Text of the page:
Kris Tompkins Battles On

More than a year after the death of her husband, wife of the former Patagonia CEO continues dedicating her life to conservation.

WORDS Nione Meakin
March / April 2017

A little over two decades ago, Kristine McDivitt and Doug Tompkins made a vow. Doug was the founder of The North Face and Kris headed up Patagonia. Respectively, they’d made substantial fortunes from outdoor clothing, and together they decided on a way to give a good deal of that back.

Their plan was wildly ambitious, their brand of conservation unprecedented in the countries on which they had set their sights. Yet huge swathes of protected land in Argentina and Chile now stand as testament to that mutual promise.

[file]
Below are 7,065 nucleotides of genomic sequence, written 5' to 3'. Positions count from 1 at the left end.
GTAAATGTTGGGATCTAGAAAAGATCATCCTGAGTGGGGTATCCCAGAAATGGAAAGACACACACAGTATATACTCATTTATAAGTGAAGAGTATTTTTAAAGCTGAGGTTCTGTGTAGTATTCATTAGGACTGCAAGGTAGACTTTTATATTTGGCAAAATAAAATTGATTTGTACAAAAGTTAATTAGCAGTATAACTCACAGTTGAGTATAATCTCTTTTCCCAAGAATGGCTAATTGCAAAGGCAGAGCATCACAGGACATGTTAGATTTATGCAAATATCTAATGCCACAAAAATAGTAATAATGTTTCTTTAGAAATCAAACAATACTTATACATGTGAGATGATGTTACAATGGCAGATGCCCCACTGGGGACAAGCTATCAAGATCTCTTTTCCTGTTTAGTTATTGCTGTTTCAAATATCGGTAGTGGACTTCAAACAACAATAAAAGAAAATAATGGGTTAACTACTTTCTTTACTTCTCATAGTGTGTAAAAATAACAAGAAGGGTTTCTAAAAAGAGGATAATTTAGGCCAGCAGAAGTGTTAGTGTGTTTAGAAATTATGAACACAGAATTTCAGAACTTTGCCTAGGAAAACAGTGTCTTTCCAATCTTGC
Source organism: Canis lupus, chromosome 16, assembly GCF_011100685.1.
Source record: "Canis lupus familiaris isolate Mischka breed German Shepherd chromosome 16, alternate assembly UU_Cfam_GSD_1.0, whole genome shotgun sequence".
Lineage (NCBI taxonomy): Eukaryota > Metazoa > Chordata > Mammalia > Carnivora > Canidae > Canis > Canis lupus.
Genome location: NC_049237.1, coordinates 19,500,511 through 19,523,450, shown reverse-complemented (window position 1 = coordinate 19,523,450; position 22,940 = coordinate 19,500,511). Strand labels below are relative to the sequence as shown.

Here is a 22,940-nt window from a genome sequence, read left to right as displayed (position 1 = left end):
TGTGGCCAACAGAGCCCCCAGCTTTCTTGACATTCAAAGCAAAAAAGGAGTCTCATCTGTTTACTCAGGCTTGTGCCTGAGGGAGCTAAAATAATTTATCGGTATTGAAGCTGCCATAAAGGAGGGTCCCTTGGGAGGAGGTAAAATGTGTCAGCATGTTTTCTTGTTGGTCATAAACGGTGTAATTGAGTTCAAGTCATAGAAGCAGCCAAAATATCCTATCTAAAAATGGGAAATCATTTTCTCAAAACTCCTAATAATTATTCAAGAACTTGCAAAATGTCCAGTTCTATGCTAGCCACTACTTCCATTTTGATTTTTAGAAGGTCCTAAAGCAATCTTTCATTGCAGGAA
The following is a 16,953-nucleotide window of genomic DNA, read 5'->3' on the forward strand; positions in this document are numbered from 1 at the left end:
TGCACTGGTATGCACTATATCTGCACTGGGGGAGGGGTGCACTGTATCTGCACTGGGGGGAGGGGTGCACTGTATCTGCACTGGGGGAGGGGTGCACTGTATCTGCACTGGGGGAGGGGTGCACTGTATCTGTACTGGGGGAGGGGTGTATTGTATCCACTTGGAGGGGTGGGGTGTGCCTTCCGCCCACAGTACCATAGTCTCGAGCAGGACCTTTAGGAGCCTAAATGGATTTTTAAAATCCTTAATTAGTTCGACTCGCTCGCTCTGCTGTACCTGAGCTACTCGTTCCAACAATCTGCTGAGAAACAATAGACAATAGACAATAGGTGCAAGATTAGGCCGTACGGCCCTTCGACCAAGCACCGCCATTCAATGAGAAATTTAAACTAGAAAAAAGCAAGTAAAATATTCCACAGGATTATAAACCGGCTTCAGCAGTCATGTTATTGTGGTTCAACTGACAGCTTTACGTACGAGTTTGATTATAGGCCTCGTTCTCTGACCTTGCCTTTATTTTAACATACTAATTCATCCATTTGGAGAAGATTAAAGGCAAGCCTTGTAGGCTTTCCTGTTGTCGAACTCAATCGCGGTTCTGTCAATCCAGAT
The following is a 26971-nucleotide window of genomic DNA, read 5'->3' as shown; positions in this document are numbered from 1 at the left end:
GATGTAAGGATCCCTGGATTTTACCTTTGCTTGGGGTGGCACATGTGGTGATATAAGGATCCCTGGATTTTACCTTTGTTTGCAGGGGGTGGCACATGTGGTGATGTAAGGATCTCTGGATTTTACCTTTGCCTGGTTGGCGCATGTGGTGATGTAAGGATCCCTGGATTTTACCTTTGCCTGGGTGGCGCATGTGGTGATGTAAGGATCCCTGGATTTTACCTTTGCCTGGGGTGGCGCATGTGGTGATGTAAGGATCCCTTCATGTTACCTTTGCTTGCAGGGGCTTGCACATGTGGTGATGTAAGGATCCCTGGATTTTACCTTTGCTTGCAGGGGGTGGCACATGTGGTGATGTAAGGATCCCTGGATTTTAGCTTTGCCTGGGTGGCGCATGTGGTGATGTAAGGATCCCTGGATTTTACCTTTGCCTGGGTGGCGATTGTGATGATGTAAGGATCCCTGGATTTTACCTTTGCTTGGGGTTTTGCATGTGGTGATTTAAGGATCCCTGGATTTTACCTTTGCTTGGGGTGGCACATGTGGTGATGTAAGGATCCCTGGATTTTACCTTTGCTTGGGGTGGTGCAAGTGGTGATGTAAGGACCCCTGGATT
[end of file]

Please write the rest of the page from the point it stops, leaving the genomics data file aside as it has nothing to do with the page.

Kris, now 66, smiles as she recounts the story. It is not the way she expected her life to pan out. The adventurous daughter of an oil tycoon, she’d developed an early friendship with the renowned rock climber Yvon Chouinard. After college, she began to work at his outdoor apparel company, Patagonia, and ultimately became CEO, a journey of 20 years, during which she helped develop the brand’s reputation as an environmentally responsible “anti-corporation.”

In her early 40s and on the lookout for a new challenge, she met Doug Tompkins, a lifelong friend of Chouinard’s she’d first encountered in her ski-racing days. Doug had also spent many years in commerce, co-founding the fashion brand Esprit and outdoor company The North Face with his former wife, Susie Tompkins Buell. But he had left that world behind to pursue interests in deep ecology and conservation—or, as he put it, “paying my rent for living on the planet.”